Callahan could not agree more. “Women are underrepresented in all sorts of media, but especially in film and television,” Callahan says. As such, she is proud to work at a company led by a woman. “Isa [Dick Hackett] is an executive producer of The Man in the High Castle, and she’s a woman…it’s really neat to see Isa making these inroads into things that were traditionally more male-focused, particularly science fiction,” Callahan says.
Callahan attended Denison University as an undergraduate, where she earned a degree in creative writing. After graduation, she moved back to her home state of Colorado where she worked as a social media coordinator for a year while she applied to creative writing MFA programs. Ohio State’s program particularly attracted her because of the opportunities for funding and the chance to teach.
Of her coursework, Callahan cited two classes at Ohio State as being particularly formative. The first was a playwriting course in the Department of Theatre taught by Jennifer Schlueter. The second class that made a large impact on Callahan was Film Studies 4890: Advanced Screenwriting, taught by Professor Angus Fletcher, whose own path to a career in Hollywood took him to Yale, Stanford and USC before finally landing him here, at Ohio State. “Angus is a wonderful human being and my mentor,” Callahan says. “Right off the bat, Angus dispelled the myths that Hollywood screenwriters were all, and could only be, particularly special or rich…He stressed that screenwriters are just people like us, and that the people in the class were probably better writers than them!” Callahan says.
The mantra of the course—and Angus’ best advice—Callahan says, was to “Find out what story you want to tell and then tell it.” Callahan recalled one particular exercise that helped her on her path to Hollywood: students were instructed to choose a scene from any film or television show and to write the scene the way they thought it would be written in the script. She brought in a scene from Star Trek: The Next Generation, in which Data learns about what it means to be human. When she and Fletcher discussed the assignment later, he asked if she liked fish-out-of-water stories, like the Data scene. Although she hadn’t thought about it in that way, Callahan agreed. He then asked her if she liked happy endings or sad endings. “Happy endings,” she replied. Fletcher explained that, typically, fish-out-of-water stories with happy endings went one of two ways: either society accepts the fish despite its differences, or the fish changes the world around it. Callahan realized that she strongly preferred the second narrative. Thus, her love of narrative, scripts and creating change in the world began to crystallize into a specific goal.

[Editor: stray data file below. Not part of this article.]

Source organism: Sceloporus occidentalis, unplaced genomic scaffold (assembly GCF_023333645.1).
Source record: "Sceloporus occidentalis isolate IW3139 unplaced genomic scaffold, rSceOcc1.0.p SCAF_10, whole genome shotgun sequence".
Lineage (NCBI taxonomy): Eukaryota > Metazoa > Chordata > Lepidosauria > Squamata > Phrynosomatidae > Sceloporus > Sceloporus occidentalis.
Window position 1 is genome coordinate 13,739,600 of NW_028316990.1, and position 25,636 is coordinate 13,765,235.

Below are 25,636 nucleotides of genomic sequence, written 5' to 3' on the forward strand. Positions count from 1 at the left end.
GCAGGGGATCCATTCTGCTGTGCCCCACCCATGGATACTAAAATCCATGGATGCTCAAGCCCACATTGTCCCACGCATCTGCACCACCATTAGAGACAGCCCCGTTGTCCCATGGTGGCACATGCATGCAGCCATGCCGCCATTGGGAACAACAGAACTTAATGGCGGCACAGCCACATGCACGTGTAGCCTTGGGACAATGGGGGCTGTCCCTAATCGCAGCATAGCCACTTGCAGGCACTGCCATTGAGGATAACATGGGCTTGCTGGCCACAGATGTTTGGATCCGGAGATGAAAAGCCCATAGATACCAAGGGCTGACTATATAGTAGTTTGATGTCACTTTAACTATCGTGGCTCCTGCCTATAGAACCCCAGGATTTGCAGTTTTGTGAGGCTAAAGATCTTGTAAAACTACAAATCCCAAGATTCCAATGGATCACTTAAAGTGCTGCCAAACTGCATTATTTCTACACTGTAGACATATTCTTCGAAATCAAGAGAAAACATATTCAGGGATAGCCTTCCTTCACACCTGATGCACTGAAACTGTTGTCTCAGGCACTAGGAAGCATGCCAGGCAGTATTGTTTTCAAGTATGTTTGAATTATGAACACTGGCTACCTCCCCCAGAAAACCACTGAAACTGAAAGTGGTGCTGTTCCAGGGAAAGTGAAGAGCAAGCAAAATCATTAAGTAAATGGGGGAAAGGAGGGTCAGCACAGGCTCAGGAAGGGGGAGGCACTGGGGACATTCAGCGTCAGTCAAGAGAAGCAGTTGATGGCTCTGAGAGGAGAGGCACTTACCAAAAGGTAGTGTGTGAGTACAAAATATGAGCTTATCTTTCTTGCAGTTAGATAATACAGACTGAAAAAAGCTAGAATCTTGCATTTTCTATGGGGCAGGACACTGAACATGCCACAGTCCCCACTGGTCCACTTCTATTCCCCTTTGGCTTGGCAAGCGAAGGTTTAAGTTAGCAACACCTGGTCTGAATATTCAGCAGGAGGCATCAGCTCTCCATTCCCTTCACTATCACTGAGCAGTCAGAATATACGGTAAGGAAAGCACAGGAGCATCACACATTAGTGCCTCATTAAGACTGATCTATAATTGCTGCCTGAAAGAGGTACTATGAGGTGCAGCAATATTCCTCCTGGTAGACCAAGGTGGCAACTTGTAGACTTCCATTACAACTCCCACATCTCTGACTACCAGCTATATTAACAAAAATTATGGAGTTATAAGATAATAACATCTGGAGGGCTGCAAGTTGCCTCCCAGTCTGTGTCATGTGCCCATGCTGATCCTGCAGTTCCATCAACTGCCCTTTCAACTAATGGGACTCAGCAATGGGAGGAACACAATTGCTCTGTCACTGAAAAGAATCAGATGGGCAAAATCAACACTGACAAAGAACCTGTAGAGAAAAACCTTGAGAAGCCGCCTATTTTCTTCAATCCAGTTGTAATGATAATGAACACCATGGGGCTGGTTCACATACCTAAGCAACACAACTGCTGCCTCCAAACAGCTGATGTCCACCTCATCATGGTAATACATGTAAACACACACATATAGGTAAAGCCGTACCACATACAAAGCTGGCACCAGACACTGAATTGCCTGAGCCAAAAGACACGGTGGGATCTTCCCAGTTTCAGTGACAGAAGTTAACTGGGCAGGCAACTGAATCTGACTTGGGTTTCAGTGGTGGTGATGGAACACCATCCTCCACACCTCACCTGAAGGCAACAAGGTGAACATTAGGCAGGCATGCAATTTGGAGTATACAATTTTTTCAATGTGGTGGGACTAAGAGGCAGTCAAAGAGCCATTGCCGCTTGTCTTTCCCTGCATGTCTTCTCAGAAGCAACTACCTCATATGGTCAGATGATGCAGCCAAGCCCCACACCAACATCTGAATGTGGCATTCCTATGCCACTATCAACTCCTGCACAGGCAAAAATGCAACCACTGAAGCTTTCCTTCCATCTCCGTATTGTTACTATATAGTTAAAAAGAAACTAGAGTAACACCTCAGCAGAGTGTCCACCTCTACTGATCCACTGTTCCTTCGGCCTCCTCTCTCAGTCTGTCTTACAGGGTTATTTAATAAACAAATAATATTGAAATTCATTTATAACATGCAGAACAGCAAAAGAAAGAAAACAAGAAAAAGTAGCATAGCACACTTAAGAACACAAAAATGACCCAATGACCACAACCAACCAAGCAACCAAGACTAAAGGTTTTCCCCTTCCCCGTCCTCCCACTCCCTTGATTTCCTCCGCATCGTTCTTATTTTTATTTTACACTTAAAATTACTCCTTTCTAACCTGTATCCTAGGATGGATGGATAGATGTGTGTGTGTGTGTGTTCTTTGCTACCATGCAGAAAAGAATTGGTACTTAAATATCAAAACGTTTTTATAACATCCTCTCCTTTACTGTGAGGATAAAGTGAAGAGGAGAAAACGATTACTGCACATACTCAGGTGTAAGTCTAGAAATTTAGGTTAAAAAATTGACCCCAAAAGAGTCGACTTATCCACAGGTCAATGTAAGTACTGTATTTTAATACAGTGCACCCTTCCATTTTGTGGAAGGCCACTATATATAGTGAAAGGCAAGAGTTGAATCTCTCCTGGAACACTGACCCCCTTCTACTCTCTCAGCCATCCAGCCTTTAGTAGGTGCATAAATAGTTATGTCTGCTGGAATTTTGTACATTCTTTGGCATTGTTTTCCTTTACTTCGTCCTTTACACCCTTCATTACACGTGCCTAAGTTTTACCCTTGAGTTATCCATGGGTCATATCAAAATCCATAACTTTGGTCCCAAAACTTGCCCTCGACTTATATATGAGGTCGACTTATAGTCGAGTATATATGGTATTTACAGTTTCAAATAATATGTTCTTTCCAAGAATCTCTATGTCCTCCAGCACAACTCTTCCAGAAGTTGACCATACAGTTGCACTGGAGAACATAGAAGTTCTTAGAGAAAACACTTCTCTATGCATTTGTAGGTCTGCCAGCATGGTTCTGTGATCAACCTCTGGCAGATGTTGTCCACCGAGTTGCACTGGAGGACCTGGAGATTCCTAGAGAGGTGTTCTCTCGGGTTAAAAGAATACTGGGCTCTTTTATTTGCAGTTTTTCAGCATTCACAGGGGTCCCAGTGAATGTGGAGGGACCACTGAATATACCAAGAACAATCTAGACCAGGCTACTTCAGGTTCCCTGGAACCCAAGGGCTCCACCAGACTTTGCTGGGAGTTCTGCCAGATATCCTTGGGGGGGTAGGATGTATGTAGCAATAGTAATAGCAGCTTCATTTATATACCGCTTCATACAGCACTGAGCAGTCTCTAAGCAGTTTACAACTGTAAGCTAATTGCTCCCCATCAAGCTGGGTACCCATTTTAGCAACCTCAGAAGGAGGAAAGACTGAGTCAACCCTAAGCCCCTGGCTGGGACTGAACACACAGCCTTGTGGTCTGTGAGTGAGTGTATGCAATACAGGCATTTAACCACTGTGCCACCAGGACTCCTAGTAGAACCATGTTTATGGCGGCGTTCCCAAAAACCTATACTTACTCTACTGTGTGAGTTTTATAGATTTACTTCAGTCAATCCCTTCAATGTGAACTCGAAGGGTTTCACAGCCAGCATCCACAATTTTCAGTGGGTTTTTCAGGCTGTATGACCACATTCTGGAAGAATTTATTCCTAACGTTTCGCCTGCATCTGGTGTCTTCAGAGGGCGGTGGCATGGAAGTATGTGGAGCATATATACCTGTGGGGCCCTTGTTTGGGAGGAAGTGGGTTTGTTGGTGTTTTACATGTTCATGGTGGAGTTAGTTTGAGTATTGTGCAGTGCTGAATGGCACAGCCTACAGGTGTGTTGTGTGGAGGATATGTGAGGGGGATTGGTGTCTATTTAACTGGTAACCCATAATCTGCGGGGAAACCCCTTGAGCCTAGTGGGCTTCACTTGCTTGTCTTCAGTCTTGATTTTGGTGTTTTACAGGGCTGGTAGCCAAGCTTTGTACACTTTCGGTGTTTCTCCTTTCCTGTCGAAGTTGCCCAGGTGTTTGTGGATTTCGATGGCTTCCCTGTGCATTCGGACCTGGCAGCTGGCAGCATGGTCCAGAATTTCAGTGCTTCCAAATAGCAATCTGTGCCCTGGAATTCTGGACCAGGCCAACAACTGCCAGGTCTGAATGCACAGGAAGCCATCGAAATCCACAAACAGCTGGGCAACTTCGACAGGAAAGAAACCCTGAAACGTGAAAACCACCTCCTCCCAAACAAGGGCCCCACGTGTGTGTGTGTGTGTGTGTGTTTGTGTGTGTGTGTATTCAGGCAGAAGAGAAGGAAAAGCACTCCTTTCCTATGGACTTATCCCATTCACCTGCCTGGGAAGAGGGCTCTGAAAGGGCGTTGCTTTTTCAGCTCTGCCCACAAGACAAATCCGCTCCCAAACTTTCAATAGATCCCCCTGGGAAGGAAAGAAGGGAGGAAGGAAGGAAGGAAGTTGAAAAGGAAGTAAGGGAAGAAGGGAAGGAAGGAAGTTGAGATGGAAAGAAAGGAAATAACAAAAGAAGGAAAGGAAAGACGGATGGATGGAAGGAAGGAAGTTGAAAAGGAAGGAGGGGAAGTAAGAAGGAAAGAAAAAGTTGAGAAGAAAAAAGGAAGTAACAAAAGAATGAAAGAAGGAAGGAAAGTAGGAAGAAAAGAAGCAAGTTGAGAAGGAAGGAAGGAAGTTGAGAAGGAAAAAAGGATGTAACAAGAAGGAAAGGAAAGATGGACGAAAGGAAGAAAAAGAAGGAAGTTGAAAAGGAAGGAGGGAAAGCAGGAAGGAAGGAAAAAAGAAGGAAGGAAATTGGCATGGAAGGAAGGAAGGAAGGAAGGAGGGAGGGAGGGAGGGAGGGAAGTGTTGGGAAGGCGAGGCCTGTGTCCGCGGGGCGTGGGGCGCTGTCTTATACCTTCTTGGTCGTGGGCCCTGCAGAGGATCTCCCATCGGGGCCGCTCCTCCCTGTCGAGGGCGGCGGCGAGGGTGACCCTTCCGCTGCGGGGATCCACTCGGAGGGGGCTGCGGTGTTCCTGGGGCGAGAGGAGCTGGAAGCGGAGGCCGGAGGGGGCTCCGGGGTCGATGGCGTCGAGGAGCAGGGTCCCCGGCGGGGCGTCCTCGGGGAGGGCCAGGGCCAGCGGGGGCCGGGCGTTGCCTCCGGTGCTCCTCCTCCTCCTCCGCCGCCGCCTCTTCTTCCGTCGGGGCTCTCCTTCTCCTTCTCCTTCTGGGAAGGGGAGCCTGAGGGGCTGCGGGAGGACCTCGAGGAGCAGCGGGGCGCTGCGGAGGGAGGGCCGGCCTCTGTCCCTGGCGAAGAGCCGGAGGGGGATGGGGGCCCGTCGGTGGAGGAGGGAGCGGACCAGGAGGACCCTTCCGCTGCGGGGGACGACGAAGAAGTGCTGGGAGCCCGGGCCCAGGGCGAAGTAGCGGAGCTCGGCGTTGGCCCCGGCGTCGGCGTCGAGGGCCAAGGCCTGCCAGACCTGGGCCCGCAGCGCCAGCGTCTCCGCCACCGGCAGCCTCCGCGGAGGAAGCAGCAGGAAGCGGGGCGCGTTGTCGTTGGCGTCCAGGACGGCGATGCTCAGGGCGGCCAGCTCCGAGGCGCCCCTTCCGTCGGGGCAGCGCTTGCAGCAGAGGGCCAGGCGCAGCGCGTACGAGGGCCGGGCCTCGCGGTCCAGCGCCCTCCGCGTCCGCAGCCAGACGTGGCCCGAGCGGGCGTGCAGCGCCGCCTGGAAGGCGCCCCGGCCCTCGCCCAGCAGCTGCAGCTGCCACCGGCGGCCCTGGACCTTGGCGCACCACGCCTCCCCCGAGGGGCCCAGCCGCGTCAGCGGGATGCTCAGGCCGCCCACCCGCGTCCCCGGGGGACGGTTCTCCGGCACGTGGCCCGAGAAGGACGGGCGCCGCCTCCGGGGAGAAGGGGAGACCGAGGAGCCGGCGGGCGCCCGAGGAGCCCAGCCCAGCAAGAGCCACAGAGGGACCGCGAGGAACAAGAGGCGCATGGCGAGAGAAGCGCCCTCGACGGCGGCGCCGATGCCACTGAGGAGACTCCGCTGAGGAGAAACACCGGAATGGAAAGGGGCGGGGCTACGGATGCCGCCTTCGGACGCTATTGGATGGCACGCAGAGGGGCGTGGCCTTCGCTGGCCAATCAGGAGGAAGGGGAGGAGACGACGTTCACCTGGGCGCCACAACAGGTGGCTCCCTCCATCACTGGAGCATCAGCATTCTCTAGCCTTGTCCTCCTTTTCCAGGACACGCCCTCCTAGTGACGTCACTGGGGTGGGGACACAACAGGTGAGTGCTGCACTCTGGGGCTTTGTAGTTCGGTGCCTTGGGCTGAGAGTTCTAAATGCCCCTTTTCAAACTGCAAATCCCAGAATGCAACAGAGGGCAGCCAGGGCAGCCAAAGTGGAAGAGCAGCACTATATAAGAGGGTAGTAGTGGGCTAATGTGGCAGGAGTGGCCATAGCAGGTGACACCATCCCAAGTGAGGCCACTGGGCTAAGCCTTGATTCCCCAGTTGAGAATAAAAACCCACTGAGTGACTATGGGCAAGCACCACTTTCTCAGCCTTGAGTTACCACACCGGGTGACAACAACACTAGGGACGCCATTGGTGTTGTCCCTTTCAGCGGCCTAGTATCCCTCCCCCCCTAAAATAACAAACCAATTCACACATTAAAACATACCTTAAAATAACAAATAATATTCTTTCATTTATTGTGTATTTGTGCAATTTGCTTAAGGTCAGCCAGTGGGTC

The process of realizing this goal began in screenwriting class when Callahan volunteered to do “coverage” for a book that Fletcher had to read for a potential project. “Coverage” is a process of reading a story and writing a synopsis of characters, noting which successful movies are similar, which unsuccessful movies are similar, how much each cost to film, etc. Through her hard work and dedication in Fletcher’s class, Callahan’s dream of an internship in Los Angeles was on its way to becoming a reality.
“Without Ohio State, I wouldn’t have been able to finance living in L.A. during the internship. And without the internship, I wouldn’t have my current position…Ohio State and its faculty provide students with so many possibilities.” Callahan says. However, Callahan also emphasized that it is up to each student to get what they want. “I got the internship with Electric Shepherd,” she says. “Ohio State and its faculty, like Angus, will open doors for you, but ultimately, you can only achieve your pursuits through your own work.”